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Effects of Exercise Intervention on Myocardial Function in Type 2 Diabetes
  1. Matthew D Hordern (m.hordern{at}uq.edu.au)
  1. The University of Queensland, Australia
    1. Jeff S Coombes (j.coombes{at}uq.edu.au)
    1. The University of Queensland, Australia
      1. Louise M Cooney (l.cooney{at}uq.edu.au)
      1. The University of Queensland, Australia
        1. Leanne Jeffriess
        1. The University of Queensland, Australia
          1. Johannes B Prins (j.prins{at}uq.edu.au)
          1. The University of Queensland, Australia
            1. Thomas H Marwick (t.marwick{at}uq.edu.au)
            1. The University of Queensland, Australia

              Abstract

              Objective. To identify the effects of a one-year exercise intervention on myocardial dysfunction in patients with type 2 diabetes (T2DM).

              Design. Randomised control trial – The Diabetes Lifestyle Intervention Study.

              Setting. University Hospital.

              Patients. 223 T2DM patients without occult coronary artery disease, aged 18-75 were randomised to an exercise training (n=111) or a usual care group (n=112). Complete follow-up data was available in 176 (88 exercise, 88 usual care).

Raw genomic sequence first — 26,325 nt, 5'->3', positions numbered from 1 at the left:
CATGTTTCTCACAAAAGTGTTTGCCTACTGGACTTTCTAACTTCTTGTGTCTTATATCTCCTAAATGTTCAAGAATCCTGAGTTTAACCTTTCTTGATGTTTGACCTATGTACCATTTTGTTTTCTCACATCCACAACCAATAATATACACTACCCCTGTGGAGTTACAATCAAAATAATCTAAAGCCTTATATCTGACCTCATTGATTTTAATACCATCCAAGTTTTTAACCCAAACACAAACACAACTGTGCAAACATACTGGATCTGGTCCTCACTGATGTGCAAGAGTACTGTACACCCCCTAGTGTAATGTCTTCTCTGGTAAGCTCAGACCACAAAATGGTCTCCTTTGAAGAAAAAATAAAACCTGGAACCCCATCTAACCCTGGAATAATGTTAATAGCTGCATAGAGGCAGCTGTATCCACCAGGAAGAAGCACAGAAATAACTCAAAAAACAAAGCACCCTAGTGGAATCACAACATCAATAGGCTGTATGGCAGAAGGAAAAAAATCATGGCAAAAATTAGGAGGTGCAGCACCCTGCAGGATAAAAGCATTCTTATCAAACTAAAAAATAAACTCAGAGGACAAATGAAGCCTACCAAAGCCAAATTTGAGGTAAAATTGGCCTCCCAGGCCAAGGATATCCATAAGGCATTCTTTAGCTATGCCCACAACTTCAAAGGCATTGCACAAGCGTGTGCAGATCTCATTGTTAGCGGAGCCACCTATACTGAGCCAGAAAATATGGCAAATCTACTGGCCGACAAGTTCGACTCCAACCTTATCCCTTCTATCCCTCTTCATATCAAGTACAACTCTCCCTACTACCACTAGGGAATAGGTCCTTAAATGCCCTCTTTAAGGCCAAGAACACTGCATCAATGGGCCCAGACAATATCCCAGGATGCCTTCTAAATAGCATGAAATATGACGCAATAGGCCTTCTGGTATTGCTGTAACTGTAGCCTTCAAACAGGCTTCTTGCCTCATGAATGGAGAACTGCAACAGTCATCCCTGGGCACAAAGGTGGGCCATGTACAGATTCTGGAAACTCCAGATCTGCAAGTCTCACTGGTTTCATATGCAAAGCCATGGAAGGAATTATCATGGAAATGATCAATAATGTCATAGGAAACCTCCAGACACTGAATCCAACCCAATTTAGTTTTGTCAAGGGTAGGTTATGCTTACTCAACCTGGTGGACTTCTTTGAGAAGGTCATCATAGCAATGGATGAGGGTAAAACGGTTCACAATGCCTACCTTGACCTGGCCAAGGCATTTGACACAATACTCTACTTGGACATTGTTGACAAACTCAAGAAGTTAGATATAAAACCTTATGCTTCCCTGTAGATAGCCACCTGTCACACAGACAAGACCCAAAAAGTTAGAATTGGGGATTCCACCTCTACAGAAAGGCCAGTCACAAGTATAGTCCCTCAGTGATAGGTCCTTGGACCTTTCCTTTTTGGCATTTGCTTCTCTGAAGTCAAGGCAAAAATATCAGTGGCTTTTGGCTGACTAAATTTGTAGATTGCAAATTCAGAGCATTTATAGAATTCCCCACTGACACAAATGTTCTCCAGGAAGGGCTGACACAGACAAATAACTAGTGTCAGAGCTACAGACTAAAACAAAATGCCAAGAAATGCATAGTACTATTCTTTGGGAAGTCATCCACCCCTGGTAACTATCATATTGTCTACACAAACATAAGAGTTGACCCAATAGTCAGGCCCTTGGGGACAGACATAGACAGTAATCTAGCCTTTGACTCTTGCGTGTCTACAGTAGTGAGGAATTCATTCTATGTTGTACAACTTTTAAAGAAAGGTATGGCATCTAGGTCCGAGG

Interventions. Exercise training consisted of gym- followed by telephone-monitored home-based exercise training.

              Main Outcome Measures. Tissue Doppler-derived myocardial velocities, strain-rate and strain, body composition, glycated haemoglobin (HbA1c), maximum oxygen consumption (VO2max) and physical activity.

              Results. Changes in myocardial function were not different between groups despite improvements in waist circumference, fat mass, blood glucose, HbA1c, insulin sensitivity, VO2max and 6 minute walk distance in the intervention group (p<0.05). The latter also spent significantly more time in vigorous activity (p<0.05). Intervention patients who spent more time in both moderate and vigorous activity showed a significant improvement in myocardial tissue velocity (p<0.01), HbA1c (p=0.03) and VO2max (p=0.03) compared to controls. Myocardial strain rate (p=0.03) and HbA1c improved in intervention patients with the greatest increase in moderate activity (p=0.03).

              Conclusions. In patients with T2DM, current exercise recommendations led to an improvement in metabolic function, but failed to improve myocardial function. Patients with increases in both moderate and vigorous activity showed improvements in myocardial function, glycaemic control and cardiorespiratory fitness.

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